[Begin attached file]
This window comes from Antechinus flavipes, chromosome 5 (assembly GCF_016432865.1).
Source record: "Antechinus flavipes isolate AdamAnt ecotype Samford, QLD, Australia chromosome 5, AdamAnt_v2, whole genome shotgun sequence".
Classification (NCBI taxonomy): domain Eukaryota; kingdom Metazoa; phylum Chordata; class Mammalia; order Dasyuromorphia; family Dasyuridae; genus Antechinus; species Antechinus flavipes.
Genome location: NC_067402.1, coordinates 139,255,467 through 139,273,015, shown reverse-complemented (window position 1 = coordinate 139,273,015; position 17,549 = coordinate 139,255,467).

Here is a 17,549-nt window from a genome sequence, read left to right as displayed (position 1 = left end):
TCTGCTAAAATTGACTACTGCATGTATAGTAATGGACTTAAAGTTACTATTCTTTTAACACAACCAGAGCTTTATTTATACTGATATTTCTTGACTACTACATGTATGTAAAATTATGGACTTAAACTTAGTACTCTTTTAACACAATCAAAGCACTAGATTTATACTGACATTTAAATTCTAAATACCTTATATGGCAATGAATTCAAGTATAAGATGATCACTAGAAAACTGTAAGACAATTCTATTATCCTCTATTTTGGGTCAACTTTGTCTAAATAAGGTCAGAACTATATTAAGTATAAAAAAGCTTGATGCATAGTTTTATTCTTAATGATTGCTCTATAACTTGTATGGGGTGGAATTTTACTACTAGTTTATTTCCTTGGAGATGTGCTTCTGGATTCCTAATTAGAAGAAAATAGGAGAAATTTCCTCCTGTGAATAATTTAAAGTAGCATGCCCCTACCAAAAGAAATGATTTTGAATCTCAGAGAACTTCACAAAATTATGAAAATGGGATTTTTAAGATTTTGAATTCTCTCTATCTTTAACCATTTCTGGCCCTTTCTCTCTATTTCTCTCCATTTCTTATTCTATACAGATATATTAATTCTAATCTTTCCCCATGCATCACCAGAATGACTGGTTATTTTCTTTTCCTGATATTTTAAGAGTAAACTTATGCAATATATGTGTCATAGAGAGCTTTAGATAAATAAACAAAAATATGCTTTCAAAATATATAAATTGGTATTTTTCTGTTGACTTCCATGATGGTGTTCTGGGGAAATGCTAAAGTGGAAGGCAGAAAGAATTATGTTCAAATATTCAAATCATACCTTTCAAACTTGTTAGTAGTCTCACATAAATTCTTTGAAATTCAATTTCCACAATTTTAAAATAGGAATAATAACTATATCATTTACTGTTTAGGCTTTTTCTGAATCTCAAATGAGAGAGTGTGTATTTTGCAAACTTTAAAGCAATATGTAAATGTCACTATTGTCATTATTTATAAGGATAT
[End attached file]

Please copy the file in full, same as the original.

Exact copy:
This window comes from Antechinus flavipes, chromosome 5 (assembly GCF_016432865.1).
Source record: "Antechinus flavipes isolate AdamAnt ecotype Samford, QLD, Australia chromosome 5, AdamAnt_v2, whole genome shotgun sequence".
Classification (NCBI taxonomy): domain Eukaryota; kingdom Metazoa; phylum Chordata; class Mammalia; order Dasyuromorphia; family Dasyuridae; genus Antechinus; species Antechinus flavipes.
Genome location: NC_067402.1, coordinates 139,255,467 through 139,273,015, shown reverse-complemented (window position 1 = coordinate 139,273,015; position 17,549 = coordinate 139,255,467).

Here is a 17,549-nt window from a genome sequence, read left to right as displayed (position 1 = left end):
TCTGCTAAAATTGACTACTGCATGTATAGTAATGGACTTAAAGTTACTATTCTTTTAACACAACCAGAGCTTTATTTATACTGATATTTCTTGACTACTACATGTATGTAAAATTATGGACTTAAACTTAGTACTCTTTTAACACAATCAAAGCACTAGATTTATACTGACATTTAAATTCTAAATACCTTATATGGCAATGAATTCAAGTATAAGATGATCACTAGAAAACTGTAAGACAATTCTATTATCCTCTATTTTGGGTCAACTTTGTCTAAATAAGGTCAGAACTATATTAAGTATAAAAAAGCTTGATGCATAGTTTTATTCTTAATGATTGCTCTATAACTTGTATGGGGTGGAATTTTACTACTAGTTTATTTCCTTGGAGATGTGCTTCTGGATTCCTAATTAGAAGAAAATAGGAGAAATTTCCTCCTGTGAATAATTTAAAGTAGCATGCCCCTACCAAAAGAAATGATTTTGAATCTCAGAGAACTTCACAAAATTATGAAAATGGGATTTTTAAGATTTTGAATTCTCTCTATCTTTAACCATTTCTGGCCCTTTCTCTCTATTTCTCTCCATTTCTTATTCTATACAGATATATTAATTCTAATCTTTCCCCATGCATCACCAGAATGACTGGTTATTTTCTTTTCCTGATATTTTAAGAGTAAACTTATGCAATATATGTGTCATAGAGAGCTTTAGATAAATAAACAAAAATATGCTTTCAAAATATATAAATTGGTATTTTTCTGTTGACTTCCATGATGGTGTTCTGGGGAAATGCTAAAGTGGAAGGCAGAAAGAATTATGTTCAAATATTCAAATCATACCTTTCAAACTTGTTAGTAGTCTCACATAAATTCTTTGAAATTCAATTTCCACAATTTTAAAATAGGAATAATAACTATATCATTTACTGTTTAGGCTTTTTCTGAATCTCAAATGAGAGAGTGTGTATTTTGCAAACTTTAAAGCAATATGTAAATGTCACTATTGTCATTATTTATAAGGATAT